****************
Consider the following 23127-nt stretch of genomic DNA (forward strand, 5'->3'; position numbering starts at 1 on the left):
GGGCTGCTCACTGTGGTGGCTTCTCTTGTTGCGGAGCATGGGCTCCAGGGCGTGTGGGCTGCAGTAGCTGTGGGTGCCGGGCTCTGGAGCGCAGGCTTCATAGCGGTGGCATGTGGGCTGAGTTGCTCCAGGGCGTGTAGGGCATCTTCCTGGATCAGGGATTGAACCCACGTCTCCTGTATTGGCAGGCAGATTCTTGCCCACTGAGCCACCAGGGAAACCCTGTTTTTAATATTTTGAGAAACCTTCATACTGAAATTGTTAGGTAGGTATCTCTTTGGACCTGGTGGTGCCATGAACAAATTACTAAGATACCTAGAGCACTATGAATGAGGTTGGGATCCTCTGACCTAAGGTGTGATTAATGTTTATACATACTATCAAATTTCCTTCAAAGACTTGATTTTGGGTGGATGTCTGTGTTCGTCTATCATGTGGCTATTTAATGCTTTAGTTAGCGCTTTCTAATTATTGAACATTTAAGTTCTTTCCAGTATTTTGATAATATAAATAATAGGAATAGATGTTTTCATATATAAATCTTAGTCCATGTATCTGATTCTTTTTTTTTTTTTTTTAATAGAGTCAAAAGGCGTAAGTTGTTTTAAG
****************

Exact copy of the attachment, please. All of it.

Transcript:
Consider the following 23127-nt stretch of genomic DNA (forward strand, 5'->3'; position numbering starts at 1 on the left):
GGGCTGCTCACTGTGGTGGCTTCTCTTGTTGCGGAGCATGGGCTCCAGGGCGTGTGGGCTGCAGTAGCTGTGGGTGCCGGGCTCTGGAGCGCAGGCTTCATAGCGGTGGCATGTGGGCTGAGTTGCTCCAGGGCGTGTAGGGCATCTTCCTGGATCAGGGATTGAACCCACGTCTCCTGTATTGGCAGGCAGATTCTTGCCCACTGAGCCACCAGGGAAACCCTGTTTTTAATATTTTGAGAAACCTTCATACTGAAATTGTTAGGTAGGTATCTCTTTGGACCTGGTGGTGCCATGAACAAATTACTAAGATACCTAGAGCACTATGAATGAGGTTGGGATCCTCTGACCTAAGGTGTGATTAATGTTTATACATACTATCAAATTTCCTTCAAAGACTTGATTTTGGGTGGATGTCTGTGTTCGTCTATCATGTGGCTATTTAATGCTTTAGTTAGCGCTTTCTAATTATTGAACATTTAAGTTCTTTCCAGTATTTTGATAATATAAATAATAGGAATAGATGTTTTCATATATAAATCTTAGTCCATGTATCTGATTCTTTTTTTTTTTTTTTTAATAGAGTCAAAAGGCGTAAGTTGTTTTAAG